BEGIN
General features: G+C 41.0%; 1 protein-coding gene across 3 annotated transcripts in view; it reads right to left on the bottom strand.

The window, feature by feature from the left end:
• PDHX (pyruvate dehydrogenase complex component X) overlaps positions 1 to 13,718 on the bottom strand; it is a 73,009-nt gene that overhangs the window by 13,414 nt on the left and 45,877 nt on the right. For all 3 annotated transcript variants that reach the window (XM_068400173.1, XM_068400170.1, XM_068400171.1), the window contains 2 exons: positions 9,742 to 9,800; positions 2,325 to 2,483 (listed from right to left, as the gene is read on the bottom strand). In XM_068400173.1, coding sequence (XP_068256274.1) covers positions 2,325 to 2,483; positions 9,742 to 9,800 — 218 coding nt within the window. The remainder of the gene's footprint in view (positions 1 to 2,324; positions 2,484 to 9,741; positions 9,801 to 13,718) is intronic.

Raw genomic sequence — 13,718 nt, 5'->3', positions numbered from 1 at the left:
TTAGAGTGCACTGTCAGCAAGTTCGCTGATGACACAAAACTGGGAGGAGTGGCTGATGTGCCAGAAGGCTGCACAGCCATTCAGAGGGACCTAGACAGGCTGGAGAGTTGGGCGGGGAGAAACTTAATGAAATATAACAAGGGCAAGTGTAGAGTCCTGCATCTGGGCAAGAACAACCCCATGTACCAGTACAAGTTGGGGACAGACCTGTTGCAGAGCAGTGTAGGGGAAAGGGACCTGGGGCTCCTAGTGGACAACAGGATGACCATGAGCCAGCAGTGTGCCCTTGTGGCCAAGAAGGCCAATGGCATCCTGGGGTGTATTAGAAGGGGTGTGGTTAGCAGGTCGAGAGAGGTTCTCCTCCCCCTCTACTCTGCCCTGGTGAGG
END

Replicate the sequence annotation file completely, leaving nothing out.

General features: G+C 41.0%; 1 protein-coding gene across 3 annotated transcripts in view; it reads right to left on the bottom strand.

The window, feature by feature from the left end:
• PDHX (pyruvate dehydrogenase complex component X) overlaps positions 1 to 13,718 on the bottom strand; it is a 73,009-nt gene that overhangs the window by 13,414 nt on the left and 45,877 nt on the right. For all 3 annotated transcript variants that reach the window (XM_068400173.1, XM_068400170.1, XM_068400171.1), the window contains 2 exons: positions 9,742 to 9,800; positions 2,325 to 2,483 (listed from right to left, as the gene is read on the bottom strand). In XM_068400173.1, coding sequence (XP_068256274.1) covers positions 2,325 to 2,483; positions 9,742 to 9,800 — 218 coding nt within the window. The remainder of the gene's footprint in view (positions 1 to 2,324; positions 2,484 to 9,741; positions 9,801 to 13,718) is intronic.

Raw genomic sequence — 13,718 nt, 5'->3', positions numbered from 1 at the left:
TTAGAGTGCACTGTCAGCAAGTTCGCTGATGACACAAAACTGGGAGGAGTGGCTGATGTGCCAGAAGGCTGCACAGCCATTCAGAGGGACCTAGACAGGCTGGAGAGTTGGGCGGGGAGAAACTTAATGAAATATAACAAGGGCAAGTGTAGAGTCCTGCATCTGGGCAAGAACAACCCCATGTACCAGTACAAGTTGGGGACAGACCTGTTGCAGAGCAGTGTAGGGGAAAGGGACCTGGGGCTCCTAGTGGACAACAGGATGACCATGAGCCAGCAGTGTGCCCTTGTGGCCAAGAAGGCCAATGGCATCCTGGGGTGTATTAGAAGGGGTGTGGTTAGCAGGTCGAGAGAGGTTCTCCTCCCCCTCTACTCTGCCCTGGTGAGG